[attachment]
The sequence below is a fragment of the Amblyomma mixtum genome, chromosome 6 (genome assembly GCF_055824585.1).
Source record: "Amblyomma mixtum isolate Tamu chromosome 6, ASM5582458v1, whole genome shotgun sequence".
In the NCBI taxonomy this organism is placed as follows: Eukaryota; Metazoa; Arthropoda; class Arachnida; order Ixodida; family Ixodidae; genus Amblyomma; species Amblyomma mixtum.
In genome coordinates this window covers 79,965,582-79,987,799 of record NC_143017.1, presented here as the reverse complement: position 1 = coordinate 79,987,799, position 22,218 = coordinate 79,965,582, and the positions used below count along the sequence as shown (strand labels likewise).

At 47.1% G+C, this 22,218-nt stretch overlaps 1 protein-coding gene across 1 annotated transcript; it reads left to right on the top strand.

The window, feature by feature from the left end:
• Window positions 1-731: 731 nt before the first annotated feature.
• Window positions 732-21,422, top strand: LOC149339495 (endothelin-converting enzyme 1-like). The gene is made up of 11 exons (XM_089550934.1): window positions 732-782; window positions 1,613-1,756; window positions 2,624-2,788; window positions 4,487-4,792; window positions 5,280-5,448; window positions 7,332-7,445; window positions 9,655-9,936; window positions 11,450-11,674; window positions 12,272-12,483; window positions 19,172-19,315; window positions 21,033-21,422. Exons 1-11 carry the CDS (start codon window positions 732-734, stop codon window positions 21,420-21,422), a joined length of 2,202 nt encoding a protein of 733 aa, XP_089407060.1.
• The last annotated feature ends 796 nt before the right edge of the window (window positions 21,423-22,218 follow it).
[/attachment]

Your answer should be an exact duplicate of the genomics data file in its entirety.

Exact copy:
The sequence below is a fragment of the Amblyomma mixtum genome, chromosome 6 (genome assembly GCF_055824585.1).
Source record: "Amblyomma mixtum isolate Tamu chromosome 6, ASM5582458v1, whole genome shotgun sequence".
In the NCBI taxonomy this organism is placed as follows: Eukaryota; Metazoa; Arthropoda; class Arachnida; order Ixodida; family Ixodidae; genus Amblyomma; species Amblyomma mixtum.
In genome coordinates this window covers 79,965,582-79,987,799 of record NC_143017.1, presented here as the reverse complement: position 1 = coordinate 79,987,799, position 22,218 = coordinate 79,965,582, and the positions used below count along the sequence as shown (strand labels likewise).

At 47.1% G+C, this 22,218-nt stretch overlaps 1 protein-coding gene across 1 annotated transcript; it reads left to right on the top strand.

The window, feature by feature from the left end:
• Window positions 1-731: 731 nt before the first annotated feature.
• Window positions 732-21,422, top strand: LOC149339495 (endothelin-converting enzyme 1-like). The gene is made up of 11 exons (XM_089550934.1): window positions 732-782; window positions 1,613-1,756; window positions 2,624-2,788; window positions 4,487-4,792; window positions 5,280-5,448; window positions 7,332-7,445; window positions 9,655-9,936; window positions 11,450-11,674; window positions 12,272-12,483; window positions 19,172-19,315; window positions 21,033-21,422. Exons 1-11 carry the CDS (start codon window positions 732-734, stop codon window positions 21,420-21,422), a joined length of 2,202 nt encoding a protein of 733 aa, XP_089407060.1.
• The last annotated feature ends 796 nt before the right edge of the window (window positions 21,423-22,218 follow it).